Vodacom has argued that attempts by ICASA to block automatic out-of-bundle data usage is unlawful.
It has also taken exception to the regulator’s proposal that the expiry date of prepaid data bundles must be a minimum of three years.
This follows ICASA’s publication of draft End-User and Subscriber Service Charter regulations which deal with data usage and expiry.
According to the draft regulations, networks must not default subscribers to out-of-bundle data charges when their bundle is depleted.
Instead, subscribers must be provided with an option to buy additional data bundles upon depletion.
Vodacom said ICASA’s proposed three-year data expiry and out-of-bundle billing regulations are unlawful, outside its ambit as regulator (ultra vires), and irrational.
ICASA then challenged Vodacom’s assertions that its proposed regulations were unlawful and asked Vodacom to clarify them at public hearings on the regulations, currently taking place in Johannesburg.
Vodacom said ICASA is “interfering directly with price and product”, which the Electronic Communications Act (ECA) does not allow.
ICASA is effectively dictating commercial offers and pricing through its proposed regulations, it said.
“Failing to take into account the consequences of the proposed amendment and focusing only on the limited scope of the complaints received, would be irrational,” said Vodacom.
“Vodacom submits that the authority should not impose any amendment to the regulations unless it has properly considered the implications.”
The mobile operator warned that if ICASA promulgated regulations in the face of the negative implications for users, without addressing those implications, it would be irrational and therefore unlawful.
Vodacom said ICASA’s proposed regulations on out-of-bundle billing would also have a significant impact on machine-to-machine clients and private corporate networks.
It added that users who use mobile data in devices like dongles, routers, or tablets could find themselves cut off without any notification under ICASA’s regulations.
Downloads and streaming will stop, background data services will be disabled, and subscribers will be redirected to a Vodacom web page to either buy data or opt into out-of-bundle usage.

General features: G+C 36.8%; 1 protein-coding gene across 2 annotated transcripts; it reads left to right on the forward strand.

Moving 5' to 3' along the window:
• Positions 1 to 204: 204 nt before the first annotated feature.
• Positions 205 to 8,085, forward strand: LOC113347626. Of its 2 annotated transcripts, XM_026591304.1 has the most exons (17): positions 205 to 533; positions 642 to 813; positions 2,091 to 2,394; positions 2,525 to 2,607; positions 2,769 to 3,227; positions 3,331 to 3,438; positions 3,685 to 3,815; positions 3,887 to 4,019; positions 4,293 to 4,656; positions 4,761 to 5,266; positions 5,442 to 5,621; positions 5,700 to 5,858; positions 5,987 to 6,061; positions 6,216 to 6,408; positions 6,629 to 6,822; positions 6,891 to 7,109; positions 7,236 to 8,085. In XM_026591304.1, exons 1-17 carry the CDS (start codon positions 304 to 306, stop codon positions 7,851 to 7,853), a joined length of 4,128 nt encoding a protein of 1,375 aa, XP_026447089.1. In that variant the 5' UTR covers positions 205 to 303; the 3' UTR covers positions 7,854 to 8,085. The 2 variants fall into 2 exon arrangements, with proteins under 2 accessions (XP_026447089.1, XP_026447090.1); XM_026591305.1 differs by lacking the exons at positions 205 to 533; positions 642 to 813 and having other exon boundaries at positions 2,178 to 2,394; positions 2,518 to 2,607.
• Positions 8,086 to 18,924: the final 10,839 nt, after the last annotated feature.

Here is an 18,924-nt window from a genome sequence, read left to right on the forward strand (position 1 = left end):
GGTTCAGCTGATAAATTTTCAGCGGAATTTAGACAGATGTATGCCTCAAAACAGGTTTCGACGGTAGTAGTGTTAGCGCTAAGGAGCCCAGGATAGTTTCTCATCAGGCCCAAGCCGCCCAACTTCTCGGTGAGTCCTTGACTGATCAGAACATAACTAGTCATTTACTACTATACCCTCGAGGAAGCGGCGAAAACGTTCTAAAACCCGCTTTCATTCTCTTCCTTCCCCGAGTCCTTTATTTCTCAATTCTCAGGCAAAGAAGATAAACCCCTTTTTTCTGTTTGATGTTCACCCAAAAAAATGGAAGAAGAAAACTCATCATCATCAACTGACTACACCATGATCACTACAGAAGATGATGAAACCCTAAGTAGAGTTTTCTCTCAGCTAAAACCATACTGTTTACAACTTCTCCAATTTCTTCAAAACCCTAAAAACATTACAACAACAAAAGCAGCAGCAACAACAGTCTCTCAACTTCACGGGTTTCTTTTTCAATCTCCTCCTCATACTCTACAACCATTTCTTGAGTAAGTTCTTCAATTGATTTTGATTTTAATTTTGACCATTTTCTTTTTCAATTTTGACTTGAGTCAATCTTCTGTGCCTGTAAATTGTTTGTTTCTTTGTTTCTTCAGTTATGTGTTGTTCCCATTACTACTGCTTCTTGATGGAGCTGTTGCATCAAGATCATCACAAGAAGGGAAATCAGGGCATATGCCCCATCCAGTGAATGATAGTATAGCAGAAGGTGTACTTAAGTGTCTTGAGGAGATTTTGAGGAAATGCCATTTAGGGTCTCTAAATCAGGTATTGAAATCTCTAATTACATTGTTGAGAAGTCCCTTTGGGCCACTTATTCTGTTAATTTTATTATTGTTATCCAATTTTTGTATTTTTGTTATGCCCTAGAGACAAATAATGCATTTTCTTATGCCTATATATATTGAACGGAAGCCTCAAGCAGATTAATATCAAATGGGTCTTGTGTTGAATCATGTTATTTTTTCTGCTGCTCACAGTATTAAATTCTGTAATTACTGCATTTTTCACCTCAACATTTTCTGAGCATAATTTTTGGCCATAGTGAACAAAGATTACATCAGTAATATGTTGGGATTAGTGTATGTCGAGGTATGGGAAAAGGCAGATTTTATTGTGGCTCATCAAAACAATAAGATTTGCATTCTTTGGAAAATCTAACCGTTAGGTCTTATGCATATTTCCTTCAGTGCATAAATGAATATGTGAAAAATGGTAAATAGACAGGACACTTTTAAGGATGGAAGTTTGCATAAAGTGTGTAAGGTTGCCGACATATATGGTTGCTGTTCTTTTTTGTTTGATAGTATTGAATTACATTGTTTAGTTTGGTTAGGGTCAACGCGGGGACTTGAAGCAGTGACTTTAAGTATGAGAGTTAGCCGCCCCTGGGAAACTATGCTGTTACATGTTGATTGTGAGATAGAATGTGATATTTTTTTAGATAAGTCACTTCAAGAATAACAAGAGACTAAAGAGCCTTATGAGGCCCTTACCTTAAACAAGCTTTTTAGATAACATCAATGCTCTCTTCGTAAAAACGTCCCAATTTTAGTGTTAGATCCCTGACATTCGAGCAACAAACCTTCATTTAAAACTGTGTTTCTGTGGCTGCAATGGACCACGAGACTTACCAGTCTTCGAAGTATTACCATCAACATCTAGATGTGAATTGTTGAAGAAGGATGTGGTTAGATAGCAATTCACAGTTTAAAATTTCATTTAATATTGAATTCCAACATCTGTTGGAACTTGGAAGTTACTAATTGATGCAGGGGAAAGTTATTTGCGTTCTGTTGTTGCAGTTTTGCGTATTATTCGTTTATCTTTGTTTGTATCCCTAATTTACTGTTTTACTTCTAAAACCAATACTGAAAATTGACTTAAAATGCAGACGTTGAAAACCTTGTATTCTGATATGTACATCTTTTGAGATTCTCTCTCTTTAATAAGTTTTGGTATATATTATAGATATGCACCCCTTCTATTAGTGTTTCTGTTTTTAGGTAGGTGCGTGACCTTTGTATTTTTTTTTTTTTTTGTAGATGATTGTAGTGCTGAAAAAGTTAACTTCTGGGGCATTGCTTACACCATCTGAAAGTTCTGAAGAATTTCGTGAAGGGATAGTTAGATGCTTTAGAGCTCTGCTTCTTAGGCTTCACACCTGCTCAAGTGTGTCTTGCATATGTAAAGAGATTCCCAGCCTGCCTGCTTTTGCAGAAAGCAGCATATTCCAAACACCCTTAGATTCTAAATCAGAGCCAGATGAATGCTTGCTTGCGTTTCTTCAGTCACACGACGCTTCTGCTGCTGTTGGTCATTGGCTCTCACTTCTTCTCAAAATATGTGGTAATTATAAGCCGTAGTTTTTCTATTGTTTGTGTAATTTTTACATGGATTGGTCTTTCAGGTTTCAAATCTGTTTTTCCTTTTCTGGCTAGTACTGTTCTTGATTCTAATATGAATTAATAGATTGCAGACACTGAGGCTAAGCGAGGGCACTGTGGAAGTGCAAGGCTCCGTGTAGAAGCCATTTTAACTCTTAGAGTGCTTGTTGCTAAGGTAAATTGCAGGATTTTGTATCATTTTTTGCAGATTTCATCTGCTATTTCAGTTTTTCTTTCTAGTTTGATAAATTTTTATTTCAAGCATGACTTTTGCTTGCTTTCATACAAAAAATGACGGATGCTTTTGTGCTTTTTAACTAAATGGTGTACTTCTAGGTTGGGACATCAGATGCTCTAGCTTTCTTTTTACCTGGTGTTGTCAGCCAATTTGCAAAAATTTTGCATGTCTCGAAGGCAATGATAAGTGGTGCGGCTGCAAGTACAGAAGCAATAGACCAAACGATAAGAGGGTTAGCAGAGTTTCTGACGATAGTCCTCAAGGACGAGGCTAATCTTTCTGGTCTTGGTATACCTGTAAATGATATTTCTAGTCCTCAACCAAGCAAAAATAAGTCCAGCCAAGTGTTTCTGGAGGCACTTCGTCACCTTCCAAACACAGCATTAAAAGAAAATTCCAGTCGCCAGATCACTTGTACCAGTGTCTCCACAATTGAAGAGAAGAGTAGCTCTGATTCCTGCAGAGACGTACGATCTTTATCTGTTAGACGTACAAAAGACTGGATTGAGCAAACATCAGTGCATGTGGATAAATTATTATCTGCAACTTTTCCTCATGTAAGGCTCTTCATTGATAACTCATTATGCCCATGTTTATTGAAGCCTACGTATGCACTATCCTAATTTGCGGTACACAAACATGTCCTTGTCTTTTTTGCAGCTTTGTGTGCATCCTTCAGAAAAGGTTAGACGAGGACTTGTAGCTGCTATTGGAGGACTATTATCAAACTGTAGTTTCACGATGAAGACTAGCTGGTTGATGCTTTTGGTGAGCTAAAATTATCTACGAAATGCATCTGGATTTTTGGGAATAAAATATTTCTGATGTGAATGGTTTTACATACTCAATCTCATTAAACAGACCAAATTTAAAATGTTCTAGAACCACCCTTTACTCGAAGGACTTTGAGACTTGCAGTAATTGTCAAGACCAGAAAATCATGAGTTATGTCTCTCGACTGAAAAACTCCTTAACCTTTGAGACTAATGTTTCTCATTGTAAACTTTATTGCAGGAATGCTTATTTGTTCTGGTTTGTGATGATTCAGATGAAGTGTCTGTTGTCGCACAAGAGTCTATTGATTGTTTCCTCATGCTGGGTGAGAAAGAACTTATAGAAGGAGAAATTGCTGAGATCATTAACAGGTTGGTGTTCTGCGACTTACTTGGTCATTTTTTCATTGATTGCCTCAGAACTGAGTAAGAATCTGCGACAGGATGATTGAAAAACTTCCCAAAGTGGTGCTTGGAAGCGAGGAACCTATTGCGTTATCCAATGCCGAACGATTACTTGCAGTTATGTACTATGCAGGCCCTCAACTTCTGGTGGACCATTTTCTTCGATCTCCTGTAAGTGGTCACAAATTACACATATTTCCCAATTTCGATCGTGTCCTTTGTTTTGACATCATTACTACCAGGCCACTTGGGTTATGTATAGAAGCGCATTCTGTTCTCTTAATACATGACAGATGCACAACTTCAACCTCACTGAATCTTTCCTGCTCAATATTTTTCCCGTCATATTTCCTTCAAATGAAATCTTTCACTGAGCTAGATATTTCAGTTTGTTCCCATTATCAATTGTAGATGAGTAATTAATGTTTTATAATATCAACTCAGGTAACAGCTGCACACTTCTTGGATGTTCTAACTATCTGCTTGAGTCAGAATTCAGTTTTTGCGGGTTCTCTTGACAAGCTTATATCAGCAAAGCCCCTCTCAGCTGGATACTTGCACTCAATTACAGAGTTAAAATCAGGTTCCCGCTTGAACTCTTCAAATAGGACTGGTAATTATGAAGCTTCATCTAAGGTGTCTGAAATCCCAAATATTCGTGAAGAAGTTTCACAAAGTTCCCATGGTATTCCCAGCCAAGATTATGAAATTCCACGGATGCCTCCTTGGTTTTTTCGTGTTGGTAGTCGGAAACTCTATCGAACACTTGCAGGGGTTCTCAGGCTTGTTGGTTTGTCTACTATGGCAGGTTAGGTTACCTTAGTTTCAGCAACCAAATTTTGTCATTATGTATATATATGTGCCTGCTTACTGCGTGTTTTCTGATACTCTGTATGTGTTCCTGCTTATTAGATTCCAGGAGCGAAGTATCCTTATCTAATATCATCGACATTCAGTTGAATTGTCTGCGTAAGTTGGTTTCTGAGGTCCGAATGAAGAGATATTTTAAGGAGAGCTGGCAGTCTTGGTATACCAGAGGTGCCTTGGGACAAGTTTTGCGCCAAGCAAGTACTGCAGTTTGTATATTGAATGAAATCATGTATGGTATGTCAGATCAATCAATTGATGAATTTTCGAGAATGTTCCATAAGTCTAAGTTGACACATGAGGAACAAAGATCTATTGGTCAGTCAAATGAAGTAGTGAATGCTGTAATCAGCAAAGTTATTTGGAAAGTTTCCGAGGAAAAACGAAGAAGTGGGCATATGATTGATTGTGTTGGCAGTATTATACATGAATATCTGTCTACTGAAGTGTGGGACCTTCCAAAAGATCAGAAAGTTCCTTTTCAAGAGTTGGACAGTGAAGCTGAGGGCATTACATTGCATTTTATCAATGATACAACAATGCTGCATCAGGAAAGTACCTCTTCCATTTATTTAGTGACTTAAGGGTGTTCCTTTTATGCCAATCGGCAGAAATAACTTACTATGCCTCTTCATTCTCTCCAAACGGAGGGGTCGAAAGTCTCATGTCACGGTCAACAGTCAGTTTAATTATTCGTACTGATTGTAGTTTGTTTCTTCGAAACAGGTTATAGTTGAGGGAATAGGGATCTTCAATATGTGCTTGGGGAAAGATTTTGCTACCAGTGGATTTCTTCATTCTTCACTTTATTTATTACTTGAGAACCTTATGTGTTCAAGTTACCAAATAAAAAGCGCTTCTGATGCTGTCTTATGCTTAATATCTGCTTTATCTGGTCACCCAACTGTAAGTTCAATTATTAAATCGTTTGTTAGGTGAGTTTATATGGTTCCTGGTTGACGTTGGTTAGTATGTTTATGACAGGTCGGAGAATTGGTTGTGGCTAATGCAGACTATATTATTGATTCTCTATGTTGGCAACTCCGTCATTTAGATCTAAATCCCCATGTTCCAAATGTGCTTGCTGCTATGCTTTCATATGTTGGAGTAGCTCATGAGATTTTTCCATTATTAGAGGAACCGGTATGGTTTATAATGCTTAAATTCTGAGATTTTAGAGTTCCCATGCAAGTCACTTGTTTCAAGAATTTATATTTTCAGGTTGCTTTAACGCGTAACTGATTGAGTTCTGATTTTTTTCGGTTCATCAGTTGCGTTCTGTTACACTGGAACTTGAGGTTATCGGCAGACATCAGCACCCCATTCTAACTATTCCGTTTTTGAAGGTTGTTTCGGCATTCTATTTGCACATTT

“This will interrupt data sessions as it would likely not be achieved in one seamless journey,” said Vodacom.
In terms of data bundles lasting three years, Vodacom warned that ICASA’s regulations would cause the operator to cancel its hourly, daily, weekly, and even monthly bundles. It would then have to introduce new, more costly bundles.
Vodacom CEO Shameel Joosub said its reduced-duration bundles have become incredibly popular and their removal would be met with consumer backlash.
Vodacom suggested that ICASA should rather require operators to offer bundles with longer durations – 90 days or longer – and then allow consumers to choose.
ICASA’s proposed regulations also prescribe that operators allow contract customers’ data to roll over.
Operators must also allow contract subscribers to transfer their data, or a portion thereof, to other users on the same network instead of allowing it to expire.
Vodacom said that rather than forcing one or two options in regulation, ICASA should allow networks to offer a different kind of bundle or value-added service that lets postpaid clients roll over their data.
ICASA challenged this and asked why operators should charge for such a service when free data roll-over is already something that exists in the market.
Joosub said it comes down to consumer choice. Allowing data to roll over indefinitely will have a price implication.
Rather than forcing all subscribers onto one option, allow them to choose whether they want indefinite data roll-over at a different price point, he said.
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